Last.fm

Pandora

Trust building

Both

Last.fm

Pandora

Collaborative co-design

Both

Last.fm

Multiple use

Pandora

Table 5.2: Influences customization on increased product variety, matched from cases.

Like the previous hypothesis, I start with a discussion of the proposed pattern for the second hypothesis versus the analyzed pattern in the cases. I finish this section with a discussion on the relation between customization and the influence on variety based on the data analysis in Chapter 4 and then I discuss the differences between the cases.

Both cases partly support hypothesis H2. The case studies illustrate that six of the nine identified customization factors increase variety on two out of the three variety factors. The multiple use and interface complexity factors are influenced in a positive manner, which are similar with the proposed pattern of hypothesis H2. However, the case studies can not show that any of the customization factors can increase variety on the platform efficiency factor. Modularity increases variety on the multiple usages of modules. All specific customization factors except for consumer expertise and trust building increase variety on the multiple use factor or the interface complexity factor, some specific customization factors influence variety even on both factors. Table 5.2 summarizes the influence of customization on an increase in variety. The specific factors belonging to the type of modularity employed are placed between brackets after the influenced variety factor.

Consumer involvement, as one of the characteristics to classify a mass customizer, does not have any influence on variety. The second characteristic to classify a mass customizer, the type of modularity employed, does have an influence on variety. Both cases show that the sharing of components across products during the assembly and use phases lead to an increase in product variety. It increases variety on the multiple use factor. The Pandora case study shows that the interchangeability of features and options also increases product variety. When modules are moved to or shared over a range of different products, they are used more often.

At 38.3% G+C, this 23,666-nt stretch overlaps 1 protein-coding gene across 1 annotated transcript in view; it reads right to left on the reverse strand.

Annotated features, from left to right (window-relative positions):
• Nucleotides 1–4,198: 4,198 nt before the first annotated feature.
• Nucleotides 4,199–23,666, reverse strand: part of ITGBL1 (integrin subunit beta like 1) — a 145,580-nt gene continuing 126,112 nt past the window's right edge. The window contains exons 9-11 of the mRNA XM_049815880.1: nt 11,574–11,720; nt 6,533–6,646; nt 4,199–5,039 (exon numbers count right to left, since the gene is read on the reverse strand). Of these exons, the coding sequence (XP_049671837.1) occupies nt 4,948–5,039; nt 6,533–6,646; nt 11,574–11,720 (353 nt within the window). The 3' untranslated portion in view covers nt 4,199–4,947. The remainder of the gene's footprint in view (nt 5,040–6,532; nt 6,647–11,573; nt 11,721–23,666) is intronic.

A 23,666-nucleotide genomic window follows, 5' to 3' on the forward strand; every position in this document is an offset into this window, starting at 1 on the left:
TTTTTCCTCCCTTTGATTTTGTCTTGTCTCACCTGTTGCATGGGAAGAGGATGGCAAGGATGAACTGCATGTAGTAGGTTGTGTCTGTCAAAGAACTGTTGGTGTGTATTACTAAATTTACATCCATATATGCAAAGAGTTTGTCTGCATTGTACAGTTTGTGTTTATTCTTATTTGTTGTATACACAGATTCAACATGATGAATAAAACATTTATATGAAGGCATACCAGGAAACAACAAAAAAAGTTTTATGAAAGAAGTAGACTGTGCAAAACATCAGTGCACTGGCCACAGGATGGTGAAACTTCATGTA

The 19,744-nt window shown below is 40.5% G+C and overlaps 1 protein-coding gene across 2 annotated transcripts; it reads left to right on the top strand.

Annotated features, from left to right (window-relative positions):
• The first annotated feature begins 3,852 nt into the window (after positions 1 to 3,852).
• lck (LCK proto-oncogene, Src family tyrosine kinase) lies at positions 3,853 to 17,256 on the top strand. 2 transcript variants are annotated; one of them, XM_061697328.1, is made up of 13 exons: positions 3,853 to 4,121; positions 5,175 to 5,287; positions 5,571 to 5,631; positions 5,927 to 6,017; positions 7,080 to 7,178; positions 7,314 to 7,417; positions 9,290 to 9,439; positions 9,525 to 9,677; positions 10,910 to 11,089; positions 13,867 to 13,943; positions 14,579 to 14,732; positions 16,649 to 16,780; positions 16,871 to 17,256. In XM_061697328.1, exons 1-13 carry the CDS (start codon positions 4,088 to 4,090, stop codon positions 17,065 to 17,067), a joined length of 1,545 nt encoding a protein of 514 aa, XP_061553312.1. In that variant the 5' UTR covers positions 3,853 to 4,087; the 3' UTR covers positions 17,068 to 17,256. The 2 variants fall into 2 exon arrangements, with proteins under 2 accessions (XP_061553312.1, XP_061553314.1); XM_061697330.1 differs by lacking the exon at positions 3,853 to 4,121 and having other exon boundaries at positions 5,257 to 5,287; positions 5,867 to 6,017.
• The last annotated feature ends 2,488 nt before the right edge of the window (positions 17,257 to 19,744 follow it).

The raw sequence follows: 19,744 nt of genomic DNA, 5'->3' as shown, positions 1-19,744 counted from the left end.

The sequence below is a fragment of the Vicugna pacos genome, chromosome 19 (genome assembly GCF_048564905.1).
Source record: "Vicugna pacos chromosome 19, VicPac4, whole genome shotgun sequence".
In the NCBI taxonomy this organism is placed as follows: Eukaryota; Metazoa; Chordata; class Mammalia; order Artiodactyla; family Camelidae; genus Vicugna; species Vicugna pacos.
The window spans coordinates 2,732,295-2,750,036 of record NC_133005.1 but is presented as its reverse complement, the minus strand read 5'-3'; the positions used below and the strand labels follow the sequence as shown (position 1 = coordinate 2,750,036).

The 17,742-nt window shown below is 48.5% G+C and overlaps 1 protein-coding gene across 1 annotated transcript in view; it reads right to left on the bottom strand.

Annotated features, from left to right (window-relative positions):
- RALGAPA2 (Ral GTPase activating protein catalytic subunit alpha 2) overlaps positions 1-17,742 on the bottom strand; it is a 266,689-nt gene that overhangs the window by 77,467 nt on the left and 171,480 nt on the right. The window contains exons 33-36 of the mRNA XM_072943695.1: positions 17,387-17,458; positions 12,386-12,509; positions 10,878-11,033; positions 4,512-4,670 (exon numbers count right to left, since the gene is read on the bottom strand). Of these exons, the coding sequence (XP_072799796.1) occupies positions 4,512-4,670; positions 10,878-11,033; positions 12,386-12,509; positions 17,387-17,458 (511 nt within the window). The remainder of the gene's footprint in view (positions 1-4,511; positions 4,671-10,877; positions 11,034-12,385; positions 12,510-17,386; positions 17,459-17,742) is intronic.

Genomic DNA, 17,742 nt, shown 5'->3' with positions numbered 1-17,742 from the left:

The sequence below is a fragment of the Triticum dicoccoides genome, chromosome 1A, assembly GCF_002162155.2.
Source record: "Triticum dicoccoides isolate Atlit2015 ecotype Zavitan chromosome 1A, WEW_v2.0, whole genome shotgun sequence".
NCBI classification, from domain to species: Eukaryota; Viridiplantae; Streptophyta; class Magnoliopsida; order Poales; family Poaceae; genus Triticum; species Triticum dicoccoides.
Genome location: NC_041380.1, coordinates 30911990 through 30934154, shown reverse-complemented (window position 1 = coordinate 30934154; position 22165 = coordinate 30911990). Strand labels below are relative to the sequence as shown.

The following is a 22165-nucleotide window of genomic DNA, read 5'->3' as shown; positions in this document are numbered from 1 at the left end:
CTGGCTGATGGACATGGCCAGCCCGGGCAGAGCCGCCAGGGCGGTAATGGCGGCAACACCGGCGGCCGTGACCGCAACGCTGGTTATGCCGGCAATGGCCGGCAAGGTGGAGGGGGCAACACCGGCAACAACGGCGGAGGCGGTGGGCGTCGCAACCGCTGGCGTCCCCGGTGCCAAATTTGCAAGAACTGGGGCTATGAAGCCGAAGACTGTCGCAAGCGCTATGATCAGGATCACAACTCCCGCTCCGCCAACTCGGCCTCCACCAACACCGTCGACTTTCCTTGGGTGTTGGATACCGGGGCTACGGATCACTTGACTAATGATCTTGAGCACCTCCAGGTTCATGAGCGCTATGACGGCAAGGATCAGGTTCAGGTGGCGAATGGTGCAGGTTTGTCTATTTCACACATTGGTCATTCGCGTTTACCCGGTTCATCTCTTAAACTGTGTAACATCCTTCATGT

The second group of customization factors are the interaction possibilities for the consumer with the supplier. The cases show that not all these factors increase variety, and that these factors do not increase variety on all variety factors. One of the customization factors that do increase variety is presenting choice sets by attribute rather than by alternative. Both cases present their choice sets by attribute instead of by alternative when the choice set is large, which makes the interface less complex. Automatic and direct recommendations increase variety by increasing the multiple usages of modules. Both case studies also illustrate that these recommendations make the interface less complex, because new digital products and modules can be discovered more easily, which again can increase variety. The case study at Last.fm shows that the usage of a default version makes the interface less complex. The last customization factor that increases variety is collaborative co-design. The case study at Last.fm shows that collaborative co-design leads to musical neighbours, which enables the consumer to discover new music. Collaborative co-design increases variety by increasing the multiple usages of modules.

Based on the data analysis in Chapter 4, it can be concluded that the type of modularity employed, presenting large choice set by attribute instead of by alternative, default versions, automatic as well as direct recommendations, and collaborative co-design increase variety on two out of the three factors: multiple use and complexity. Consumer expertise and trust do not have any influence on an increase in variety, and platform efficiency is not influenced by any of the customization factors. Hypothesis H2 is supported by the cases, but not by all the customization factors on all of the variety factors. The Pandora case demonstrates more influence of the type of modularity employed, while the Last.fm case study explains more influence of default versions and collaborative co-design.

H3.1: Larger variety increases complexity

The third hypothesis is split up in two. The first part of hypothesis H3 suggests a positive relationship between an increase in variety and complexity. The literature on variety induced complexity unveiled the drawbacks of variety. The first part of the third hypothesis is the following:

H3.1: The larger the variety, the larger the complexity.